While she was growing up, Sabrina Fairchild spent more time perched in a tree watching the Larrabee family than she ever did on solid ground. As the chauffeur's daughter on their lavish Long Island estate, Sabrina was invisible behind the branches, but she knew them all below - There is Maude Larrabee, the modern matriarch of the Larrabee Corporation; Linus Larrabee, the serious older son who expanded a successful family business into the world's largest communications company; and David, the handsome, fun-loving Larrabee, who was the center of Sabrina's world until she was shipped off to Paris. After two years on the staff of Vogue magazine, Sabrina has returned to the Larrabee estate but now she has blossomed into a beautiful and sophisticated woman. And she's standing in the way of a billion dollar deal.Written by
Official DVD cover
The exterior shots of the airplane that Sabrina and Linus flew in was a Gulfstream IV aircraft. It was actually the aircraft used by Gulfstream as a demonstrator taken to air shows and other publicity events. A large roman numeral IV can be seen on the tail of the aircraft. See more »
When David is "discussing" his engagement to Elizabeth with Linus in Linus' office, the newspaper moves around on the desk between cuts. See more »
Once upon a time, on the north shore of Long Island, not far from New York, there was a very very large mansion, almost a castle, where there lived a family by the name of Larrabee. There were servants inside the mansion, and servants outside the mansion; boatmen to tend the boats, and six crews of gardeners: two for the solarium, the rest for the grounds, and a tree surgeon on retainer. There were specialists for the indoor tennis courts, and the outdoor tennis courts, the outdoor...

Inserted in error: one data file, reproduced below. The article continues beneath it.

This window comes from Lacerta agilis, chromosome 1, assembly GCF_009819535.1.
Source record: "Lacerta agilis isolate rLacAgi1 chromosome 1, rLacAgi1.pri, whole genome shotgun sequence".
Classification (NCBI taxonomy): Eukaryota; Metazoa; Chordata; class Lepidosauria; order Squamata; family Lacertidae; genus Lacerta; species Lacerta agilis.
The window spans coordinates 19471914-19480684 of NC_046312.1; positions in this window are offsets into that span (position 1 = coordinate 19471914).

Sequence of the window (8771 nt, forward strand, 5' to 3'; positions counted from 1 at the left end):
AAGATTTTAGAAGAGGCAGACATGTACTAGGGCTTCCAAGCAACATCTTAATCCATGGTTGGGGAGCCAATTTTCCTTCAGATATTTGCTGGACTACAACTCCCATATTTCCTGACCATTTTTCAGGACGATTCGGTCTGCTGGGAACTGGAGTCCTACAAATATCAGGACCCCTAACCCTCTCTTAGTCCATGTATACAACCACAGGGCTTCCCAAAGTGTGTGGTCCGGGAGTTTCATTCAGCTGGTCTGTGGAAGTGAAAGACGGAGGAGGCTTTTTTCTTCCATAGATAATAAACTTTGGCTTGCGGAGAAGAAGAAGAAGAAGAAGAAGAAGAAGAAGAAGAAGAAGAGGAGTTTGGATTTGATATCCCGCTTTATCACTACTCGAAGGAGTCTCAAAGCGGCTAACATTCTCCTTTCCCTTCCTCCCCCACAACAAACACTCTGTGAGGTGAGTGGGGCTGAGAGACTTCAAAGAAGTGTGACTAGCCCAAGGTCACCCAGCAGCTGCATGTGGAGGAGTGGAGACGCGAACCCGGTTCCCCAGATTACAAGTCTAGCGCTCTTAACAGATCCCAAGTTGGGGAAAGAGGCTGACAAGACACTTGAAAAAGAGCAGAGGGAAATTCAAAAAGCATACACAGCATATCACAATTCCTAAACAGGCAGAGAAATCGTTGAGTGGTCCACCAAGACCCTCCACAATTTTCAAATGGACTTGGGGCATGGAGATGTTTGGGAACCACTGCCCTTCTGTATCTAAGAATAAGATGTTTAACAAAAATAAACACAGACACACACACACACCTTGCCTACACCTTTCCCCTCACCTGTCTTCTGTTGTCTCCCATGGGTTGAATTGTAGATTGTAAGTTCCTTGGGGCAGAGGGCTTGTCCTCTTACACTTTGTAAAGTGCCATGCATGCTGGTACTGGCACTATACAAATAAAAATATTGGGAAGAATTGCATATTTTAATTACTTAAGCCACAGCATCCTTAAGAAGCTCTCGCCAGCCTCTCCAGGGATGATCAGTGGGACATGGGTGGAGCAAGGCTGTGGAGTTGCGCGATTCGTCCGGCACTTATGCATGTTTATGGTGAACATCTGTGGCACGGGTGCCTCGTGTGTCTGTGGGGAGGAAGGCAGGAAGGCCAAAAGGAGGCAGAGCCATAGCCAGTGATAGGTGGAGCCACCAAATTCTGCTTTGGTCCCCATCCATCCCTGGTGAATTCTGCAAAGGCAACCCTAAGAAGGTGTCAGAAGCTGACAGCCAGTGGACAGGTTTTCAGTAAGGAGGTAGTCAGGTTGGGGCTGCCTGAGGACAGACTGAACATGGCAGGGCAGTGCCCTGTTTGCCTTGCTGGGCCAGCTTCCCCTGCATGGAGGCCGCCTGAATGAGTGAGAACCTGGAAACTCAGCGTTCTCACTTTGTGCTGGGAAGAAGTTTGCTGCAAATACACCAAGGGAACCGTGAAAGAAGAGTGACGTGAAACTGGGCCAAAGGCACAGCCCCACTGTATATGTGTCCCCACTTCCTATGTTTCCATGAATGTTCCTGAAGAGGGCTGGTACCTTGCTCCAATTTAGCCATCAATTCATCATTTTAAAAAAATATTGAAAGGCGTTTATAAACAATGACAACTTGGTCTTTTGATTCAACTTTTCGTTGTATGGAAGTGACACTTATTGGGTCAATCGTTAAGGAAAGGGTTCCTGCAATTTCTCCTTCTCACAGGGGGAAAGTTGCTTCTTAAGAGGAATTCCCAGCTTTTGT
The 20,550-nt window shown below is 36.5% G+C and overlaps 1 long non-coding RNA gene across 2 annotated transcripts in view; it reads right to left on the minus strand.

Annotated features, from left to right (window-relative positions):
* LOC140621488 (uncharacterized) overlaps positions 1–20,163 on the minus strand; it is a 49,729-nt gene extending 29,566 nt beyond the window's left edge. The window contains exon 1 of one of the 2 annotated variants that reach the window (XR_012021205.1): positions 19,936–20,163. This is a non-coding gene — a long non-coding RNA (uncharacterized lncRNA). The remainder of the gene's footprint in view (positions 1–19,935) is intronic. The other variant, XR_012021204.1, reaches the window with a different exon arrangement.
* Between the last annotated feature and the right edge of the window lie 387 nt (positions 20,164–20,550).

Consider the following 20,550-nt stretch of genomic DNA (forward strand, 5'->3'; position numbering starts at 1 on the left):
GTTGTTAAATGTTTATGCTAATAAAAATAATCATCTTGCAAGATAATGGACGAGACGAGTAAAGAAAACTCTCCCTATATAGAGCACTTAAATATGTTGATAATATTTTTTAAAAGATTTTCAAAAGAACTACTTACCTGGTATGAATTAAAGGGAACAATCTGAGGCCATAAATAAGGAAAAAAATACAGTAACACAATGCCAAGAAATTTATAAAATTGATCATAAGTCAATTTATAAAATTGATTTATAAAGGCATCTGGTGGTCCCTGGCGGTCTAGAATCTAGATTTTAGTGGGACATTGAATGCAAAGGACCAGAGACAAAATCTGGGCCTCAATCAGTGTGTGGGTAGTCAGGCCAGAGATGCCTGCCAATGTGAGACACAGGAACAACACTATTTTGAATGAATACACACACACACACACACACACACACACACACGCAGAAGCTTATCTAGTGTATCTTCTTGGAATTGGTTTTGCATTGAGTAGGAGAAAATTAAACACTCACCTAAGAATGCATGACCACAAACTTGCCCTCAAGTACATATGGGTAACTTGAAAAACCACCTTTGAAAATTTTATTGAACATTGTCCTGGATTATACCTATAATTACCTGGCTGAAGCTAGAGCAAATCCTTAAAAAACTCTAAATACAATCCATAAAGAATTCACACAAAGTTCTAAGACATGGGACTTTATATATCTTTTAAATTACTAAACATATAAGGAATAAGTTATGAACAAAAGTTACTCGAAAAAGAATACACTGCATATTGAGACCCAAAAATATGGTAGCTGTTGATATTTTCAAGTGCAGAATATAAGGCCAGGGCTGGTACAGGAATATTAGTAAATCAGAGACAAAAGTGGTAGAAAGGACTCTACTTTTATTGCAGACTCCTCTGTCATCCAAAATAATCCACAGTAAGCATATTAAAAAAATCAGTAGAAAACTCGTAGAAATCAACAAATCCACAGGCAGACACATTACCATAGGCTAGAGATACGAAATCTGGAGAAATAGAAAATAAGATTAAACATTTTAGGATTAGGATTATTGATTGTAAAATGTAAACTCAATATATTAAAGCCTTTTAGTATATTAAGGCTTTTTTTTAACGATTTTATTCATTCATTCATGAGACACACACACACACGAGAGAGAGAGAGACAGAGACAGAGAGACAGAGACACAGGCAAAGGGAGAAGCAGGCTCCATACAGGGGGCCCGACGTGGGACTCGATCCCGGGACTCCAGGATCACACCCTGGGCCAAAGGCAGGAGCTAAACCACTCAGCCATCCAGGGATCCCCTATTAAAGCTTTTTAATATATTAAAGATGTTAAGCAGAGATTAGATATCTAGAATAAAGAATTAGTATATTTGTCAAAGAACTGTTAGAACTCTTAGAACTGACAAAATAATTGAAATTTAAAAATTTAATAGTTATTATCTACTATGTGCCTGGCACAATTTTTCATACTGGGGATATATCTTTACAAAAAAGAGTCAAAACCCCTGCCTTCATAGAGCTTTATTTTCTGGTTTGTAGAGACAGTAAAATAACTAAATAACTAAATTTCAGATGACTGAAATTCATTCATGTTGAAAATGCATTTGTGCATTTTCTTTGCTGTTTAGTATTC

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Many critiques on this site suppose that it is somehow superior to the original. I am not sure how this can hold up. While Harrison Ford and Greg Kinnear are fine actors in their own right, comparing them to the coupling of Bogart and Holden is ridiculous. Just because a movie is OLD does not make it better, but if it is impeccably filmed and acted superbly, what is the point in redoing it to inferior standards? I suggest that the state of movie-making has in fact declined, as the art form has given way to popular sentiment, over-the-top portrayals of characters, and remakes which attempt to market themselves on previous successful attempts. To say that someone who repainted a Michaelangelo has made it somewhat made it better because painting has "evolved" is equally as stupid as saying any remake improves. And while Audrey Hepburn is not the world's finest actress, she has a unique cinematic quality which cannot be imitated or reproduced, much like her co-stars in this film. Please Hollywood, stop reproducing classics simply because there is a drought of originality and screenplays. Try rereleasing these classics so the public can see movies as they were meant to be viewed.
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